Philippine President, Rodrigo Duterte, who has previously slammed manufacturers for asking for fees to reserve vaccines, has approved advance payments to secure millions of COVID-19 jabs, his spokesman said on Thursday.
Duterte also overrode a six-month review period that usually applies to newly-approved drugs, meaning it will only take 21 days for the vaccine to be cleared for use in the Philippines, said presidential spokesman Harry Roque.
“We agreed to pay in advance because if we don’t, we might be the last among countries to get the vaccine,” Roque said.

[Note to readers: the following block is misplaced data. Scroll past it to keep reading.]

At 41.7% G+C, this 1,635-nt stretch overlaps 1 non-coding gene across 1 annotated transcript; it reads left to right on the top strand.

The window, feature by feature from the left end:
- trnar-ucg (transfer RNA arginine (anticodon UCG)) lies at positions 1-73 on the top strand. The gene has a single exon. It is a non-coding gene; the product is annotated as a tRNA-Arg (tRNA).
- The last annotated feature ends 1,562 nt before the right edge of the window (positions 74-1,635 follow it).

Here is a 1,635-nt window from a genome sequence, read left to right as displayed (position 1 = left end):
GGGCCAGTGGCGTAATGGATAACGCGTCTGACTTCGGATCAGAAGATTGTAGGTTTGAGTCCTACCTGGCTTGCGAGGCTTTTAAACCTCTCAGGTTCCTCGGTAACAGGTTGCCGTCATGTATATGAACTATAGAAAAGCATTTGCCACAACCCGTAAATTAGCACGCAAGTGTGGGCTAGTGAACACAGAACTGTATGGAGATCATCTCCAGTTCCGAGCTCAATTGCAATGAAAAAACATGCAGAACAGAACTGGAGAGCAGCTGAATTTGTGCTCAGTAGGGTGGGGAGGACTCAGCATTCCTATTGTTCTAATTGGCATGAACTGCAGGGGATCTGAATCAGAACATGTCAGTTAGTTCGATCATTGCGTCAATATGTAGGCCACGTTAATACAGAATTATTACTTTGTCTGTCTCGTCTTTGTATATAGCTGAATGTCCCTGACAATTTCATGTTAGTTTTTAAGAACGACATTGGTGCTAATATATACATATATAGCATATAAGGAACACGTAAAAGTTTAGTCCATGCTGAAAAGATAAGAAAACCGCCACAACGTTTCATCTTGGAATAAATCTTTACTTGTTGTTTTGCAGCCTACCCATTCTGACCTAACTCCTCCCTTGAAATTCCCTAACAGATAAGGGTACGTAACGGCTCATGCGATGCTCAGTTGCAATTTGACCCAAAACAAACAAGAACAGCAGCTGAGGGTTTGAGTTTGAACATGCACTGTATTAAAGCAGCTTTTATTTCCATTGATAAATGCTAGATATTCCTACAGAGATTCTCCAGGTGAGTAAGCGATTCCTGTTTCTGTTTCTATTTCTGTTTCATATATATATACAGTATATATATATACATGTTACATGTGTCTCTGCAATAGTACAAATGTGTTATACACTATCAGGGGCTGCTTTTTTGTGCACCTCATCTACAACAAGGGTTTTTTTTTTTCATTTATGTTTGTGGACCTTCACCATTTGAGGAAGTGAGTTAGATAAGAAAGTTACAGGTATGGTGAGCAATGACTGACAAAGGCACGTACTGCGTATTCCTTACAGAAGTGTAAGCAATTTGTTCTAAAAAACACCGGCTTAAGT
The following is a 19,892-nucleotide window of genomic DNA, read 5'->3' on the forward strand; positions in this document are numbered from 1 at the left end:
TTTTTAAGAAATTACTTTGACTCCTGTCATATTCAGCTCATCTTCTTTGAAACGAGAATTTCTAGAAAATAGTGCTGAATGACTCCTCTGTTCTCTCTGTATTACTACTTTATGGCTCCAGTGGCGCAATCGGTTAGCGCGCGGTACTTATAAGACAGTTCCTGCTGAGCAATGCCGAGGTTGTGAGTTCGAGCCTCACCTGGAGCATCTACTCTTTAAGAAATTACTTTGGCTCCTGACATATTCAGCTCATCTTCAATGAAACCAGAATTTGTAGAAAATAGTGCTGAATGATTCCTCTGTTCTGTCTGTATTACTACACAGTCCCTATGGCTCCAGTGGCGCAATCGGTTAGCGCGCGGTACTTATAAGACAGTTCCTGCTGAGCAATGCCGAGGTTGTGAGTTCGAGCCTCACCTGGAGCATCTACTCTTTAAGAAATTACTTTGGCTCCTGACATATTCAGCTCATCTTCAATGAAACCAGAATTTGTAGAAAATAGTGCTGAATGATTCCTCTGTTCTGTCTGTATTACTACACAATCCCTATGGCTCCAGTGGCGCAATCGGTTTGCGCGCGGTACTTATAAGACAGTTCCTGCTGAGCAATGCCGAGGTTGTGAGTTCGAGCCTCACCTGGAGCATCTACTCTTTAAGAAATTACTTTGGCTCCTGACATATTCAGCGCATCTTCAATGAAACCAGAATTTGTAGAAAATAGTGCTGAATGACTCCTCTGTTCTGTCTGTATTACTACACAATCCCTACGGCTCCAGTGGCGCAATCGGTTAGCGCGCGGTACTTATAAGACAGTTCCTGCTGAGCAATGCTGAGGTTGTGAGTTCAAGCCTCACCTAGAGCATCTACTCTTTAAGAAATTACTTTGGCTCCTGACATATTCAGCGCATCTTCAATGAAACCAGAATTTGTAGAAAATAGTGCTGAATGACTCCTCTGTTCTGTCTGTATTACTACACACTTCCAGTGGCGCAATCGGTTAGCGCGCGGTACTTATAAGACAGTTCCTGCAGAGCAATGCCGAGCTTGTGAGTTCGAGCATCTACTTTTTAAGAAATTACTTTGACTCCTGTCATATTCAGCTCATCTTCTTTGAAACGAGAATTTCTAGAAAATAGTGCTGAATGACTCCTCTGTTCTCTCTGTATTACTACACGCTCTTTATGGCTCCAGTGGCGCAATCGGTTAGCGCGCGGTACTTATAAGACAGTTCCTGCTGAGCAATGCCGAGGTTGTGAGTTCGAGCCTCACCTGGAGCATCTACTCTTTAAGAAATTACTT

The government is looking to purchase up to 50 million doses of the vaccine by next year, according to officials.
First to be immunised will be health care workers, government workers, poor people and members of the security forces.
Roque said the government was looking at various ways of financing the vaccine, including partnerships with private companies, as well as bilateral and multilateral loans.
In September, the Department of Health requested at least 12.9 billion pesos (258 million dollars) for the initial purchase of the vaccines, storage facilities and other requirements.
The Philippines’ COVID-19 caseload increased to 413,430 on Thursday, with 1,337 additional infections, the Department of Health said.
The death toll rose to 7,998.
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